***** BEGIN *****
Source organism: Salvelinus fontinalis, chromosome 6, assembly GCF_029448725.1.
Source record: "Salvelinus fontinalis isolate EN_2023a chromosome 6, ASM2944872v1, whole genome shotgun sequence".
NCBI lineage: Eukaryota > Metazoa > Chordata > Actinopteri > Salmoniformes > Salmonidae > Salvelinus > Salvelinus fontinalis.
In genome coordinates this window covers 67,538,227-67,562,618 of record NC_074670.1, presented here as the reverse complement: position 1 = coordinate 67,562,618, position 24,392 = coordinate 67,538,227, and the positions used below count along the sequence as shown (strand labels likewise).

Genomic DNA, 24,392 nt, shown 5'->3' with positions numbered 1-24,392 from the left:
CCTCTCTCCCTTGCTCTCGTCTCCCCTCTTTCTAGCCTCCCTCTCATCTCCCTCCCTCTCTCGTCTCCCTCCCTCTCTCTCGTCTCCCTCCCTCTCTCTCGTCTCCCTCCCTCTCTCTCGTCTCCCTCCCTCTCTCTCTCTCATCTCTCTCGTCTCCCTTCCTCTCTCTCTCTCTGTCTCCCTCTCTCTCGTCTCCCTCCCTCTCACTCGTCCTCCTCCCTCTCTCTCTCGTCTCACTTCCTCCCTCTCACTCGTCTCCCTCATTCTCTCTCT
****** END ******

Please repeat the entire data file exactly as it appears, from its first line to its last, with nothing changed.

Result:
Source organism: Salvelinus fontinalis, chromosome 6, assembly GCF_029448725.1.
Source record: "Salvelinus fontinalis isolate EN_2023a chromosome 6, ASM2944872v1, whole genome shotgun sequence".
NCBI lineage: Eukaryota > Metazoa > Chordata > Actinopteri > Salmoniformes > Salmonidae > Salvelinus > Salvelinus fontinalis.
In genome coordinates this window covers 67,538,227-67,562,618 of record NC_074670.1, presented here as the reverse complement: position 1 = coordinate 67,562,618, position 24,392 = coordinate 67,538,227, and the positions used below count along the sequence as shown (strand labels likewise).

Genomic DNA, 24,392 nt, shown 5'->3' with positions numbered 1-24,392 from the left:
CCTCTCTCCCTTGCTCTCGTCTCCCCTCTTTCTAGCCTCCCTCTCATCTCCCTCCCTCTCTCGTCTCCCTCCCTCTCTCTCGTCTCCCTCCCTCTCTCTCGTCTCCCTCCCTCTCTCTCGTCTCCCTCCCTCTCTCTCTCTCATCTCTCTCGTCTCCCTTCCTCTCTCTCTCTCTGTCTCCCTCTCTCTCGTCTCCCTCCCTCTCACTCGTCCTCCTCCCTCTCTCTCTCGTCTCACTTCCTCCCTCTCACTCGTCTCCCTCATTCTCTCTCT